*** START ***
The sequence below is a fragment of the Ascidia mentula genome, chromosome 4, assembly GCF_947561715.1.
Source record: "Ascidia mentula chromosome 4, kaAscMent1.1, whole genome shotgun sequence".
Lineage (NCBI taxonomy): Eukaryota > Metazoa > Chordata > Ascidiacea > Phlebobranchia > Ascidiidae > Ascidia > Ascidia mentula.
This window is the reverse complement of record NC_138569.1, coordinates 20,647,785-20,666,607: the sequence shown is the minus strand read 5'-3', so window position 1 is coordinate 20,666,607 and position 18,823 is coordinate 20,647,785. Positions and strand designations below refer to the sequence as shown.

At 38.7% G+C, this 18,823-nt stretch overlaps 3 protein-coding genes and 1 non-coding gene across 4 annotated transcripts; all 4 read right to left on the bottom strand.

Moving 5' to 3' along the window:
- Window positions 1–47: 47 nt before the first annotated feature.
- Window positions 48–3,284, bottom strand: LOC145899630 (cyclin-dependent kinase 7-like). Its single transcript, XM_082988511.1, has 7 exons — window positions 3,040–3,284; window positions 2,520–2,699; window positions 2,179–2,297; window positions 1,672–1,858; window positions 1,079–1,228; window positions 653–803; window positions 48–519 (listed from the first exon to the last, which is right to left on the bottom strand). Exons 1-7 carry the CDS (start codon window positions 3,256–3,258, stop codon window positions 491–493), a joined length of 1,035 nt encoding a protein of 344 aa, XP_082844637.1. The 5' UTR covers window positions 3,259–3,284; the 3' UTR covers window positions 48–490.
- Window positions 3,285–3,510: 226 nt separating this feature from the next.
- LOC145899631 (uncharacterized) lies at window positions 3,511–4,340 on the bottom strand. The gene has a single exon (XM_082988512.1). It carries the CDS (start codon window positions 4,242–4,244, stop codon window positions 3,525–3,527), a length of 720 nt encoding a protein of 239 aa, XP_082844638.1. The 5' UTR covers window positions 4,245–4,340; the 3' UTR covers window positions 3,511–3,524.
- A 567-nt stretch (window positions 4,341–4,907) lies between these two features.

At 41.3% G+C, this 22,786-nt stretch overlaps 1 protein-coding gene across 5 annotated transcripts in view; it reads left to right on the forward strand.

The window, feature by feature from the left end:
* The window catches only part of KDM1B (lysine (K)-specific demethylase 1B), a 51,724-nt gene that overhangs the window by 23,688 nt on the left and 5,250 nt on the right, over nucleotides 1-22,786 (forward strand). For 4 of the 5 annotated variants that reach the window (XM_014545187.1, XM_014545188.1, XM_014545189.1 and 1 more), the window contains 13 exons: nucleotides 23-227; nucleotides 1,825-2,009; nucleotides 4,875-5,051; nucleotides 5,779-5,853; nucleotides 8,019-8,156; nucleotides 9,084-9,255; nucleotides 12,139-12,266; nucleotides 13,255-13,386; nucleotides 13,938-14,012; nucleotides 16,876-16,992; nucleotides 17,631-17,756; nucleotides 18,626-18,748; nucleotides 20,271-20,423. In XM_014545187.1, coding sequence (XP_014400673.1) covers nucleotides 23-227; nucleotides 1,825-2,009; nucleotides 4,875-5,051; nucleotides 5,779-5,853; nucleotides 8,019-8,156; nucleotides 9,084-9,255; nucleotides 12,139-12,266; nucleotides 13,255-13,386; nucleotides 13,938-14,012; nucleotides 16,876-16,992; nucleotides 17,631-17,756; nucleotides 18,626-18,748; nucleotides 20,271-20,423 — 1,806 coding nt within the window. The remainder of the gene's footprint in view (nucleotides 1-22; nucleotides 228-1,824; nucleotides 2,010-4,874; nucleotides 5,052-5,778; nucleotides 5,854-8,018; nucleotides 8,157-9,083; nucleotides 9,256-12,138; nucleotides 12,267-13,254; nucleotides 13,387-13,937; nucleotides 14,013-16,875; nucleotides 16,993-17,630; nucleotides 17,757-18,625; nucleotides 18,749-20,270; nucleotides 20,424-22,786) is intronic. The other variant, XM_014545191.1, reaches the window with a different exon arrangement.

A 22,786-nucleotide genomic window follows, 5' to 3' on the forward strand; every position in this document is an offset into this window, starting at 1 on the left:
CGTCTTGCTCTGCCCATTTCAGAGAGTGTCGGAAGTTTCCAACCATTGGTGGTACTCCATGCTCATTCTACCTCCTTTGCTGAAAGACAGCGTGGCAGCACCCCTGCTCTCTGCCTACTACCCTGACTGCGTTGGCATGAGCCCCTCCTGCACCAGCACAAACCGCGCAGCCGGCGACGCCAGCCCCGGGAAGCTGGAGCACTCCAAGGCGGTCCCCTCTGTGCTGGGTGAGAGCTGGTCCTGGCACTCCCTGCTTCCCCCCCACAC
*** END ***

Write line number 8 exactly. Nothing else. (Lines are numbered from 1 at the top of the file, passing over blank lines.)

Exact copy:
- Window positions 48–3,284, bottom strand: LOC145899630 (cyclin-dependent kinase 7-like). Its single transcript, XM_082988511.1, has 7 exons — window positions 3,040–3,284; window positions 2,520–2,699; window positions 2,179–2,297; window positions 1,672–1,858; window positions 1,079–1,228; window positions 653–803; window positions 48–519 (listed from the first exon to the last, which is right to left on the bottom strand). Exons 1-7 carry the CDS (start codon window positions 3,256–3,258, stop codon window positions 491–493), a joined length of 1,035 nt encoding a protein of 344 aa, XP_082844637.1. The 5' UTR covers window positions 3,259–3,284; the 3' UTR covers window positions 48–490.